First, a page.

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Debates disappoint 3rd-party supporters

Sunday, October 10, 2004 | 12:00 a.m. CDT; updated 7:27 p.m. CDT, Thursday, July 3, 2008

With a nation polarized by the coming presidential election, some third-party supporters say their voices aren’t being heard.

That was part of the discussion Friday night when a small group of Columbia residents met to watch the second televised debate between President George W. Bush and Sen. John Kerry.

“It’s a disservice to the general population when certain voices are kept silent,” said Adam Shahid, 29, chairman of the Boone County Libertarian Party and supporter of Libertarian presidential candidate Michael Badnarik.

Shahid and Liz Gaines, 19, MU campus coordinator for the Nader-Camejo campaign, said the media are largely to blame for stifling coverage of third party candidates.

“The media are really not showing the other side of the other candidates,” Gaines said. “They treat it like they have it all covered because they’ve talked about Kerry or Bush.”

She said this is just another form of bias — media bias toward the mainstream.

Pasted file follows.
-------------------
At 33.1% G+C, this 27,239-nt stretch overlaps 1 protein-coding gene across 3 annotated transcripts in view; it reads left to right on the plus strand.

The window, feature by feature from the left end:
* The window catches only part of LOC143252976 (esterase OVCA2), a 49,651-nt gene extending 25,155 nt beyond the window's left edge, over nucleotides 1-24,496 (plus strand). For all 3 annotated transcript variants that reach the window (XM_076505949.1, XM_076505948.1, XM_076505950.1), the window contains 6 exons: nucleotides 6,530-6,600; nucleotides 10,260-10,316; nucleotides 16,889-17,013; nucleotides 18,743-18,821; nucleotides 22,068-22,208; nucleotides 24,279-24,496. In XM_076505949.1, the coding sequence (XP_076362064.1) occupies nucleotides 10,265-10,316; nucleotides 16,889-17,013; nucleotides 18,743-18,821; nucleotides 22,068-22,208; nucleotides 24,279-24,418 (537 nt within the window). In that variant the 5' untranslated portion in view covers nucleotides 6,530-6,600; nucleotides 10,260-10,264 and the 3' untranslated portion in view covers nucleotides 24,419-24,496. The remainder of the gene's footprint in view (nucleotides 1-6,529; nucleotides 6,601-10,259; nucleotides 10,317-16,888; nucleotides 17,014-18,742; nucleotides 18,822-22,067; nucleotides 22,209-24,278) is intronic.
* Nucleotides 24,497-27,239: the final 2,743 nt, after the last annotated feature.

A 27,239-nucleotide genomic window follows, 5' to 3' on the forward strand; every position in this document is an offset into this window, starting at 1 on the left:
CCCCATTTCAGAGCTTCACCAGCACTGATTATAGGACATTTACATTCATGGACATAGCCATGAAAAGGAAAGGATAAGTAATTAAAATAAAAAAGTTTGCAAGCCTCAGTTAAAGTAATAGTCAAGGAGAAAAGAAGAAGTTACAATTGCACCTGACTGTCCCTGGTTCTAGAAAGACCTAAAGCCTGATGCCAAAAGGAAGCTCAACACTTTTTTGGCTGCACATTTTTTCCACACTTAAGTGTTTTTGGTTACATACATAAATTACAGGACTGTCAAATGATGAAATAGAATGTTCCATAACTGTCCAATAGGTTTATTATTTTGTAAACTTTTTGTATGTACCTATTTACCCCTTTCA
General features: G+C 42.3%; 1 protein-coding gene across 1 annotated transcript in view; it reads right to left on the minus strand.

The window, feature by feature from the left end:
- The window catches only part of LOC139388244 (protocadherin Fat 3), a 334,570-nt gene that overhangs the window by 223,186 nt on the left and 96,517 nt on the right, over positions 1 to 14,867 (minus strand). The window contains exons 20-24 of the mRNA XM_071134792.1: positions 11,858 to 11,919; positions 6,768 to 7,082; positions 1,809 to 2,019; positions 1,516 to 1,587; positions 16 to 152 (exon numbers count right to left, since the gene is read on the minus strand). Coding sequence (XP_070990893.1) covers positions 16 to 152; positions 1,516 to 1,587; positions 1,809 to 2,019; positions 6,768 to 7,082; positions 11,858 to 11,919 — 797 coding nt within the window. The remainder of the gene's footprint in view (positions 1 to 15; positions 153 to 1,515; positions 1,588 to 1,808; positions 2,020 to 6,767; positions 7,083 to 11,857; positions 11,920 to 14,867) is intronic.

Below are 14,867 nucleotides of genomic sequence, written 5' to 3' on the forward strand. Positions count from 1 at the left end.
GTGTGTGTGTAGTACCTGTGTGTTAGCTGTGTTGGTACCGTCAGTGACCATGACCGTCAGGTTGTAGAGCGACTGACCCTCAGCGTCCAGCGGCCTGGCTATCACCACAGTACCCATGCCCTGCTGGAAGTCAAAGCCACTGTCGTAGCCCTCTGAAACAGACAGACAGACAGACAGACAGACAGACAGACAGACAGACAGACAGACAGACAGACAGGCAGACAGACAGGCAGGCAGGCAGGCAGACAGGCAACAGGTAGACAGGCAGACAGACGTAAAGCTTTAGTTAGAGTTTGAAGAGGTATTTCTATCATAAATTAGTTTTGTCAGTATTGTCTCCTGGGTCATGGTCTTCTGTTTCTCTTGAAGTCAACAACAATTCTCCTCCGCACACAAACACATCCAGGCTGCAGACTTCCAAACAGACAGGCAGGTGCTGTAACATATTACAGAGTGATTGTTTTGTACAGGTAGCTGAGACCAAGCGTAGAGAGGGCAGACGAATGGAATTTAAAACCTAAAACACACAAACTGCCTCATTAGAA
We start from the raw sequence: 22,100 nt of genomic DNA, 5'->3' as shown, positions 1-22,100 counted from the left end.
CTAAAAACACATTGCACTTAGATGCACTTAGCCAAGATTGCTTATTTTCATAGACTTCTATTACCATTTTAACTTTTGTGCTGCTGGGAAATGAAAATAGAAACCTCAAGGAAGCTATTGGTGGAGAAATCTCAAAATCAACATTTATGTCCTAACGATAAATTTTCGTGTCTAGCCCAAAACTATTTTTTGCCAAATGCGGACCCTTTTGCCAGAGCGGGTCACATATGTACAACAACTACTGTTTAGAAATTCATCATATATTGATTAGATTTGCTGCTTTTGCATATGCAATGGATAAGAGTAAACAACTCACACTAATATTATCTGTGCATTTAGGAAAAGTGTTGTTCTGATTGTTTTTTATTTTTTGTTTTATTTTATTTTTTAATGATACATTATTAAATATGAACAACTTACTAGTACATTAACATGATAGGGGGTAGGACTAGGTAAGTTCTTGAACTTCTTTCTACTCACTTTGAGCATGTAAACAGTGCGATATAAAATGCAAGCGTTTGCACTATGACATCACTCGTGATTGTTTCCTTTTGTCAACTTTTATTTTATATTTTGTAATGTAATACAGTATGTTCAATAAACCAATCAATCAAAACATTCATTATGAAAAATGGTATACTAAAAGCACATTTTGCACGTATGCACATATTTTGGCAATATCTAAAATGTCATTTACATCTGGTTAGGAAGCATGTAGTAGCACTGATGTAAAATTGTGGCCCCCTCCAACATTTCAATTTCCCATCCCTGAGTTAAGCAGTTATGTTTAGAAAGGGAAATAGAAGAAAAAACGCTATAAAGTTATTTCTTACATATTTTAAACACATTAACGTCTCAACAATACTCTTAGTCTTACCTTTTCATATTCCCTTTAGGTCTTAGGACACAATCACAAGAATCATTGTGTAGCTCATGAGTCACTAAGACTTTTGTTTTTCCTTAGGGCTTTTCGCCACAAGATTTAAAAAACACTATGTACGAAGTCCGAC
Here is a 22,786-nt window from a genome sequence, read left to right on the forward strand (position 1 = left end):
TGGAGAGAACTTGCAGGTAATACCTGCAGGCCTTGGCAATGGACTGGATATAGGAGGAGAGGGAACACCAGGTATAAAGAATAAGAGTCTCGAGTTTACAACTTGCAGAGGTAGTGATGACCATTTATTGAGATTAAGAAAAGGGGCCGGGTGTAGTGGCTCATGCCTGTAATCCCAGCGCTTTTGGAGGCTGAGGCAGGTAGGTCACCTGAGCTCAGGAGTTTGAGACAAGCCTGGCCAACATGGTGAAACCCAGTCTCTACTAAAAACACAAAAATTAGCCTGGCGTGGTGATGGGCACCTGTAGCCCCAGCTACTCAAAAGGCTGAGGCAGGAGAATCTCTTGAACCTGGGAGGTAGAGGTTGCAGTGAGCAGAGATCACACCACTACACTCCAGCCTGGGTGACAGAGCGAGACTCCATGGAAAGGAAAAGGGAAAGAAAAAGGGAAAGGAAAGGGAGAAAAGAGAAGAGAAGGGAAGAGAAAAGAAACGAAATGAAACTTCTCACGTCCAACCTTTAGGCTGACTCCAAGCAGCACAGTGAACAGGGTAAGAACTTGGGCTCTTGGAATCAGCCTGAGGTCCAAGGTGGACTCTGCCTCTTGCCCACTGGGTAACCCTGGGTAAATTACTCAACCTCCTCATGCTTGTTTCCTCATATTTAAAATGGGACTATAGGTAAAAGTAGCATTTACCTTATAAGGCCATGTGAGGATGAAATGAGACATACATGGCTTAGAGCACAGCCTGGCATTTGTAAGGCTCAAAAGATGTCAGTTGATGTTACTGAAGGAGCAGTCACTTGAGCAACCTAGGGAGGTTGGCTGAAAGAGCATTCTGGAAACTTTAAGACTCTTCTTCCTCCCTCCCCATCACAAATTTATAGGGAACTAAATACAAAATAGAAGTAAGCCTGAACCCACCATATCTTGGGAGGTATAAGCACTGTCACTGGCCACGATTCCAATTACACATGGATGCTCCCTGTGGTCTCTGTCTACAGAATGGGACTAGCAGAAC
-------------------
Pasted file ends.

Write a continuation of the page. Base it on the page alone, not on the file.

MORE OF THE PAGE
So as Bush and Kerry addressed questions from swing voters at Washington University in St. Louis, Shahid and Gaines interjected commentary before a large-screen television in the lower level of MU’s Brady Commons.

“It’s the same old spiel the whole time,” Gaines said. “It’s just that ‘my policy is different.’ But it’s not why it’s different.”

Shahid said Kerry was focused too much on attacking Bush’s policies instead of laying out his own.

“I went to candidate school, too, and I know how they tell you to redirect the question,” said Shahid, who ran in 2000 and 2002 as a Libertarian candidate for 25th District state representative. “I have a lot of respect for people who just answer the question.”

Gaines said she will not support either of the two parties because of their monopoly over democratic elections.

“I want Bush out of office,” she said. “But I’m not going to go against my morals and personal beliefs and vote for someone like Kerry that I don’t necessarily believe in.”

Shahid and Gaines said it was difficult to determine who won Friday night’s debate because both candidates failed to answer the questions straightforwardly and prove conclusively that the other was being misleading.

“These aren’t debates; they’re just commercials,” Gaines said. “And so there’s no winner.”


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